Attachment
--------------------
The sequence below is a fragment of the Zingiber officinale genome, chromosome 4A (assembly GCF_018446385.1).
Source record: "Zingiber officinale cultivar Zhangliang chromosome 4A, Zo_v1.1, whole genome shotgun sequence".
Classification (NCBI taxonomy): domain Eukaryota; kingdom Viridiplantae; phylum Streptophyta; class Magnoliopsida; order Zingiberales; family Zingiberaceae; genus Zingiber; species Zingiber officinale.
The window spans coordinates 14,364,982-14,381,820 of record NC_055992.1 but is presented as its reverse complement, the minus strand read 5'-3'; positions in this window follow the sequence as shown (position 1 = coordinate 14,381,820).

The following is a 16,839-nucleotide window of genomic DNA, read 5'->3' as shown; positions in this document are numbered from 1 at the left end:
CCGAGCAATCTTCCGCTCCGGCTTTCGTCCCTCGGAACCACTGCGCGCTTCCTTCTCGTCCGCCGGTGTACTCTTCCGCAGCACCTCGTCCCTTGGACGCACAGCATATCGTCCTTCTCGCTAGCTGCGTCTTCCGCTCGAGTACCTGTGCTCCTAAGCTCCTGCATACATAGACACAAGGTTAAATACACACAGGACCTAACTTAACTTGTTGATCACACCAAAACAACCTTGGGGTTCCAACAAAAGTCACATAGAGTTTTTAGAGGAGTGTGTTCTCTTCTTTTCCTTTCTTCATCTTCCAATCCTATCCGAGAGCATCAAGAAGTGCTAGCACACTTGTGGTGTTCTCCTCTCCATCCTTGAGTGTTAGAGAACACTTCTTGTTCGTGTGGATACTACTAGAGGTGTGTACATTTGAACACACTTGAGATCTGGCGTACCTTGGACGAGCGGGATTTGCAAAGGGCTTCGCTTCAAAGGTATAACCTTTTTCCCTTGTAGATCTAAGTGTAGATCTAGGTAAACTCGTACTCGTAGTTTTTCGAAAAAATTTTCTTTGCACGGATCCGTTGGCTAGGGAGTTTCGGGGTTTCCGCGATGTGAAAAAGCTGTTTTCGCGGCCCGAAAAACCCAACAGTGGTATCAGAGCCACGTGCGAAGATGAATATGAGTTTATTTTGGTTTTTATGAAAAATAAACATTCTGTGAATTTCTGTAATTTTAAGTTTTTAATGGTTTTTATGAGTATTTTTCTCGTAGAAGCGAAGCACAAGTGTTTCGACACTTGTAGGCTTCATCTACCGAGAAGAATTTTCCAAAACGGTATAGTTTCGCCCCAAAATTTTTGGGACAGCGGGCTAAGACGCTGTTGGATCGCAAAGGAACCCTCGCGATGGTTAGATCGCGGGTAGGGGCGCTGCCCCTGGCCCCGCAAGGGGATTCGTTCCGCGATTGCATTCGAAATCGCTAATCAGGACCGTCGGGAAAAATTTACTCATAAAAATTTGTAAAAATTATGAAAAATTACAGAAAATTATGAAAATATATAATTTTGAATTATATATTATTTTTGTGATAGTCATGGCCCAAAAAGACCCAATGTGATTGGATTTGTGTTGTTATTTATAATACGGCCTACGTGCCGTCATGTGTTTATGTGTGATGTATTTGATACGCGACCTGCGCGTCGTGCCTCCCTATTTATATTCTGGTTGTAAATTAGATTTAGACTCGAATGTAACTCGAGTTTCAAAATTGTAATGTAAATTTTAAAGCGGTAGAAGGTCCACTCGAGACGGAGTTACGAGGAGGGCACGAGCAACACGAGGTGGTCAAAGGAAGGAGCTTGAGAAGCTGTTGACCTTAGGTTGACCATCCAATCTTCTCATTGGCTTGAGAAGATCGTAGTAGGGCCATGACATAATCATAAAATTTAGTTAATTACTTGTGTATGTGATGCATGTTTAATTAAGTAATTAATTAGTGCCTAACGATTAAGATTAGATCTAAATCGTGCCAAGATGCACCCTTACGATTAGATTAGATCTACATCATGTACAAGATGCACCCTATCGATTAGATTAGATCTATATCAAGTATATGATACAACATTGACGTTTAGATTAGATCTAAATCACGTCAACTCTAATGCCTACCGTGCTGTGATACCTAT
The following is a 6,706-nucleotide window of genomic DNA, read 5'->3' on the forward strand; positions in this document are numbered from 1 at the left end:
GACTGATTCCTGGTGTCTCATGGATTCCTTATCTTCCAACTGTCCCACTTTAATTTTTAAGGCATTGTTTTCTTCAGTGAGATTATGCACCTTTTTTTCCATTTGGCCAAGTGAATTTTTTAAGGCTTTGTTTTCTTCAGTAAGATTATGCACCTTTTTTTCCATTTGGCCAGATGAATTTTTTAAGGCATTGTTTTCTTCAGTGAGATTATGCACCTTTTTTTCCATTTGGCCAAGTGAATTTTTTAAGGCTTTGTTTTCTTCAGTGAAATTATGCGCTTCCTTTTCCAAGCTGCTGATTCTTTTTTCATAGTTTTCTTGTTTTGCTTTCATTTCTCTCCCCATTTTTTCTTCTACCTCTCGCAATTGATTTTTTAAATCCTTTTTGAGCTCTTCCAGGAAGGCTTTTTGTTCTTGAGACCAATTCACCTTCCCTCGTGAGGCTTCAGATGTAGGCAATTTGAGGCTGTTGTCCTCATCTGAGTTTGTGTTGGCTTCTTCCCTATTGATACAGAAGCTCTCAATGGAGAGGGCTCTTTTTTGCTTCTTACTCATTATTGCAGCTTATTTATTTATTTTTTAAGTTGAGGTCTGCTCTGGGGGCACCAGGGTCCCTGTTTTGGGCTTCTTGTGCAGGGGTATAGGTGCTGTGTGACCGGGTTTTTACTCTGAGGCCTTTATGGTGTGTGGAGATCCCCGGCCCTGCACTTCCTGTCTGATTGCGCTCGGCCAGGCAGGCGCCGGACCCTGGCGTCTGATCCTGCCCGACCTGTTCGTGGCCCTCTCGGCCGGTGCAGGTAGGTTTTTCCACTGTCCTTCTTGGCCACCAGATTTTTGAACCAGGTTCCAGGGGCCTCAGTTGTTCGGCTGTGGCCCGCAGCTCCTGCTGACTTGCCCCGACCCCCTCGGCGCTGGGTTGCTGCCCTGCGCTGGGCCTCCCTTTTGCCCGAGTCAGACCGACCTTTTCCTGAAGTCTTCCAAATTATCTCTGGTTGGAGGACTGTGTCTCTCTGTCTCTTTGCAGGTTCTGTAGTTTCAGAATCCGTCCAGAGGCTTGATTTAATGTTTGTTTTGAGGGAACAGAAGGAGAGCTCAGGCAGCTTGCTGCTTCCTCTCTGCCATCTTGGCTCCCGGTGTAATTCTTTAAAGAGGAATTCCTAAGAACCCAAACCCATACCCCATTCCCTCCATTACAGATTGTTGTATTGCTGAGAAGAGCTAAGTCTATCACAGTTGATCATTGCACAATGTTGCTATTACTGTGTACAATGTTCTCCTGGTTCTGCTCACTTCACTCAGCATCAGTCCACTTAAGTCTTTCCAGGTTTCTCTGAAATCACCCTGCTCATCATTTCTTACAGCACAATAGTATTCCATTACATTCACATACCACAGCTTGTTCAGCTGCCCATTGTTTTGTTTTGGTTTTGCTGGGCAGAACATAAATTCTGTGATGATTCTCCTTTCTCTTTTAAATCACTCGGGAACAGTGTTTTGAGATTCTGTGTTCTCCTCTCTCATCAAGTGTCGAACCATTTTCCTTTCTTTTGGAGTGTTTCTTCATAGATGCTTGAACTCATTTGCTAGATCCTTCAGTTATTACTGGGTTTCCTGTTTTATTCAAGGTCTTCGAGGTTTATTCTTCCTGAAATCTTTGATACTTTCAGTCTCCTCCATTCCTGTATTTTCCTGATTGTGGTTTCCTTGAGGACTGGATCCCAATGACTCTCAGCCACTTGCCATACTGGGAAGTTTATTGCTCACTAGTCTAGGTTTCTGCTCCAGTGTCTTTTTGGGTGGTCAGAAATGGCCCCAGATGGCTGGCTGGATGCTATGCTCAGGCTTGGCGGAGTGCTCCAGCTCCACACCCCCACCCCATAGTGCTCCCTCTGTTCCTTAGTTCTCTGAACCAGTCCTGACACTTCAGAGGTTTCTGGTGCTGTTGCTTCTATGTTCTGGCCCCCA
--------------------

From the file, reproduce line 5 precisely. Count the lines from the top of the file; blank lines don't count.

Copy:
The following is a 16,839-nucleotide window of genomic DNA, read 5'->3' as shown; positions in this document are numbered from 1 at the left end: